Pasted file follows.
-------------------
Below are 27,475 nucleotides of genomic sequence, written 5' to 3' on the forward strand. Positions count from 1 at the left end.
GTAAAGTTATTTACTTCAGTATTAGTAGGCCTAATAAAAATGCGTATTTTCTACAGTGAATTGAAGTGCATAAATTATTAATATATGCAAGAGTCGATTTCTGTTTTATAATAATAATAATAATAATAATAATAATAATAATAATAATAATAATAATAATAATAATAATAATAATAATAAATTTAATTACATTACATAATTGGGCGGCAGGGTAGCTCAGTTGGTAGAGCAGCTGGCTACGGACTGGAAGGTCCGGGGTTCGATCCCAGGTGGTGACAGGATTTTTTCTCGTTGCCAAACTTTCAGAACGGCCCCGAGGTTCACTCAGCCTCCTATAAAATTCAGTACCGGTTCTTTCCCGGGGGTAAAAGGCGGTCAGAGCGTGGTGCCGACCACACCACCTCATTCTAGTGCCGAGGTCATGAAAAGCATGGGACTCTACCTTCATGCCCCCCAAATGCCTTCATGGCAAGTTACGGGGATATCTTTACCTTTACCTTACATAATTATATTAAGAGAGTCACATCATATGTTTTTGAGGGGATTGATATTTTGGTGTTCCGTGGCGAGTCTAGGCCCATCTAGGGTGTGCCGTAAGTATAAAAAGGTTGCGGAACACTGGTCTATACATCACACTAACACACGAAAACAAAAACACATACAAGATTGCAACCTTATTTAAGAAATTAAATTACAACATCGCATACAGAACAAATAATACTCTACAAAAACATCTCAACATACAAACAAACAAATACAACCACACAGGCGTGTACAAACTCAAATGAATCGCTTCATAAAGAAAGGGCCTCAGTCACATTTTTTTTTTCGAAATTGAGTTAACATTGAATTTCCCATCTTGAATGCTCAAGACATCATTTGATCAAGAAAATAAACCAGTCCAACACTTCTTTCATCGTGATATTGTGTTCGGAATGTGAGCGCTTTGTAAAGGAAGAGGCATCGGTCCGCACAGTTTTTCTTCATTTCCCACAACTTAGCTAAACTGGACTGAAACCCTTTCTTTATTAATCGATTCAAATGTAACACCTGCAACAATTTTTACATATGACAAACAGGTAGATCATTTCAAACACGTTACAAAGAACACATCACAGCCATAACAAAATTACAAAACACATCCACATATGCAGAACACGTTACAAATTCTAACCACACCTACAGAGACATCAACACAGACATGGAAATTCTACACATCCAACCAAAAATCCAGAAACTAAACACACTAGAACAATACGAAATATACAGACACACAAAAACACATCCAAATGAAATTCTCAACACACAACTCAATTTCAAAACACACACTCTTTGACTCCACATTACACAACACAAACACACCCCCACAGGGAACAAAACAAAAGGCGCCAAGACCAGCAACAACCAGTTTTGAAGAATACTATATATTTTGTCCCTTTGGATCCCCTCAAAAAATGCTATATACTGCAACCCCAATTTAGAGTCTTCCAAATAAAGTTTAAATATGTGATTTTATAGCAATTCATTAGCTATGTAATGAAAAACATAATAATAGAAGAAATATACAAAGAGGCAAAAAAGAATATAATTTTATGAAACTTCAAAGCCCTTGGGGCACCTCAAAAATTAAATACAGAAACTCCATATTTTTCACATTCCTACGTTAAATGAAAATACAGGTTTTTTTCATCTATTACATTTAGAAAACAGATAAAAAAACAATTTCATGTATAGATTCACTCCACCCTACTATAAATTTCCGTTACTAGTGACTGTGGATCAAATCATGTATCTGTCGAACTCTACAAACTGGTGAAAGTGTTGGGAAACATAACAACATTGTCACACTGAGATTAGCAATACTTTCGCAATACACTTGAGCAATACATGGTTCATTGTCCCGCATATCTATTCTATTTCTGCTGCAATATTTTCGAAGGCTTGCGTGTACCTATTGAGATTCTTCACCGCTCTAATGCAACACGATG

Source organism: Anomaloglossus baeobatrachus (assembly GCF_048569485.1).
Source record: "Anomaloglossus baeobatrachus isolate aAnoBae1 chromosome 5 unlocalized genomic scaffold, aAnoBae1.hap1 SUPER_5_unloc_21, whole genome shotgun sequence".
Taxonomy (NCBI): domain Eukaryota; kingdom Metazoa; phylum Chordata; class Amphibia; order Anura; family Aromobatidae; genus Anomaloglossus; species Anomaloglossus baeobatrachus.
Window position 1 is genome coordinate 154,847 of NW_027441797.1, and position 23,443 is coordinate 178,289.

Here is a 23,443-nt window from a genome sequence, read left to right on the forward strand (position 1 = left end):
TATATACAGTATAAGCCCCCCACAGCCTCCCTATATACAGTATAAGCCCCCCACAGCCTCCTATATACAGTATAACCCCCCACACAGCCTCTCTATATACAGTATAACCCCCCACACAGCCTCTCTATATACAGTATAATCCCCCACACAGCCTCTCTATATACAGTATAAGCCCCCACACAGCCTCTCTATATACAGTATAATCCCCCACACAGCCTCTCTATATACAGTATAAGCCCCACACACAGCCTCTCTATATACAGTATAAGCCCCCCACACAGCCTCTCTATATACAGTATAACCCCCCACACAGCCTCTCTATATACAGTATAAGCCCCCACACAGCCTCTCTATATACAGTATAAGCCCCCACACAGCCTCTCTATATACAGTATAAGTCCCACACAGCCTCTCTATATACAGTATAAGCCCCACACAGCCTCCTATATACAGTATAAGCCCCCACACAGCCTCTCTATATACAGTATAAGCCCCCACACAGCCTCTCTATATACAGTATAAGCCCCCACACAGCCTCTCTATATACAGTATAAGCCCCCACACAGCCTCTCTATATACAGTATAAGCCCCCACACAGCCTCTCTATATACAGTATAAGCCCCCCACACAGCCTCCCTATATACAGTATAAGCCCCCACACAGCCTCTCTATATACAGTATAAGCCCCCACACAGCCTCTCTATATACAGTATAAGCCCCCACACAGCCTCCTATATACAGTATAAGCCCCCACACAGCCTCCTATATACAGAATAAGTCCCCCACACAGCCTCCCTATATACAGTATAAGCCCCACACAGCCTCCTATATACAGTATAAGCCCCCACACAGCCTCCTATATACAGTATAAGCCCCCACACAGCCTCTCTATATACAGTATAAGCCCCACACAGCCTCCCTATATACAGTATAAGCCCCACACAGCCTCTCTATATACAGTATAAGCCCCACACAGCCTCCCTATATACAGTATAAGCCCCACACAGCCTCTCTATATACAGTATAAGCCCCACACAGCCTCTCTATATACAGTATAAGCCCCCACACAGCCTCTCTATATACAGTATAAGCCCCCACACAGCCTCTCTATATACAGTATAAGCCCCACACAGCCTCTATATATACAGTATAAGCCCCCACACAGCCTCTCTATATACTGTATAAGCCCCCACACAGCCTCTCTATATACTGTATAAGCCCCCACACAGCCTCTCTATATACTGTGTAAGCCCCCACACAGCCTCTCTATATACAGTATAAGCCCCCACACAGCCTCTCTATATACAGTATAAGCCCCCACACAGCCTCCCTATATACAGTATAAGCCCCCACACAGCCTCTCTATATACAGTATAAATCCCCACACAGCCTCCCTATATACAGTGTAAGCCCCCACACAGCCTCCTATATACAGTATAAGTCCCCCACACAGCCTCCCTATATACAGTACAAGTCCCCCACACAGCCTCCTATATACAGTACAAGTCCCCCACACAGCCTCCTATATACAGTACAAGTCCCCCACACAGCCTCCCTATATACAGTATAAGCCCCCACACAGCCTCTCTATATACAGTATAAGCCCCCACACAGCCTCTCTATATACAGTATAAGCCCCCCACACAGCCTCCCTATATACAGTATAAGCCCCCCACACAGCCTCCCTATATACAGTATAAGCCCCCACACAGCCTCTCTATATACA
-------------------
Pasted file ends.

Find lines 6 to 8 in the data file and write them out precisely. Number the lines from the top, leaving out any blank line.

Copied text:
Window position 1 is genome coordinate 154,847 of NW_027441797.1, and position 23,443 is coordinate 178,289.

Here is a 23,443-nt window from a genome sequence, read left to right on the forward strand (position 1 = left end):
TATATACAGTATAAGCCCCCCACAGCCTCCCTATATACAGTATAAGCCCCCCACAGCCTCCTATATACAGTATAACCCCCCACACAGCCTCTCTATATACAGTATAACCCCCCACACAGCCTCTCTATATACAGTATAATCCCCCACACAGCCTCTCTATATACAGTATAAGCCCCCACACAGCCTCTCTATATACAGTATAATCCCCCACACAGCCTCTCTATATACAGTATAAGCCCCACACACAGCCTCTCTATATACAGTATAAGCCCCCCACACAGCCTCTCTATATACAGTATAACCCCCCACACAGCCTCTCTATATACAGTATAAGCCCCCACACAGCCTCTCTATATACAGTATAAGCCCCCACACAGCCTCTCTATATACAGTATAAGTCCCACACAGCCTCTCTATATACAGTATAAGCCCCACACAGCCTCCTATATACAGTATAAGCCCCCACACAGCCTCTCTATATACAGTATAAGCCCCCACACAGCCTCTCTATATACAGTATAAGCCCCCACACAGCCTCTCTATATACAGTATAAGCCCCCACACAGCCTCTCTATATACAGTATAAGCCCCCACACAGCCTCTCTATATACAGTATAAGCCCCCCACACAGCCTCCCTATATACAGTATAAGCCCCCACACAGCCTCTCTATATACAGTATAAGCCCCCACACAGCCTCTCTATATACAGTATAAGCCCCCACACAGCCTCCTATATACAGTATAAGCCCCCACACAGCCTCCTATATACAGAATAAGTCCCCCACACAGCCTCCCTATATACAGTATAAGCCCCACACAGCCTCCTATATACAGTATAAGCCCCCACACAGCCTCCTATATACAGTATAAGCCCCCACACAGCCTCTCTATATACAGTATAAGCCCCACACAGCCTCCCTATATACAGTATAAGCCCCACACAGCCTCTCTATATACAGTATAAGCCCCACACAGCCTCCCTATATACAGTATAAGCCCCACACAGCCTCTCTATATACAGTATAAGCCCCACACAGCCTCTCTATATACAGTATAAGCCCCCACACAGCCTCTCTATATACAGTATAAGCCCCCACACAGCCTCTCTATATACAGTATAAGCCCCACACAGCCTCTATATATACAGTATAAGCCCCCACACAGCCTCTCTATATACTGTATAAGCCCCCACACAGCCTCTCTATATACTGTATAAGCCCCCACACAGCCTCTCTATATACTGTGTAAGCCCCCACACAGCCTCTCTATATACAGTATAAGCCCCCACACAGCCTCTCTATATACAGTATAAGCCCCCACACAGCCTCCCTATATACAGTATAAGCCCCCACACAGCCTCTCTATATACAGTATAAATCCCCACACAGCCTCCCTATATACAGTGTAAGCCCCCACACAGCCTCCTATATACAGTATAAGTCCCCCACACAGCCTCCCTATATACAGTACAAGTCCCCCACACAGCCTCCTATATACAGTACAAGTCCCCCACACAGCCTCCTATATACAGTACAAGTCCCCCACACAGCCTCCCTATATACAGTATAAGCCCCCACACAGCCTCTCTATATACAGTATAAGCCCCCACACAGCCTCTCTATATACAGTATAAGCCCCCCACACAGCCTCCCTATATACAGTATAAGCCCCCCACACAGCCTCCCTATATACAGTATAAGCCCCCACACAGCCTCTCTATATACA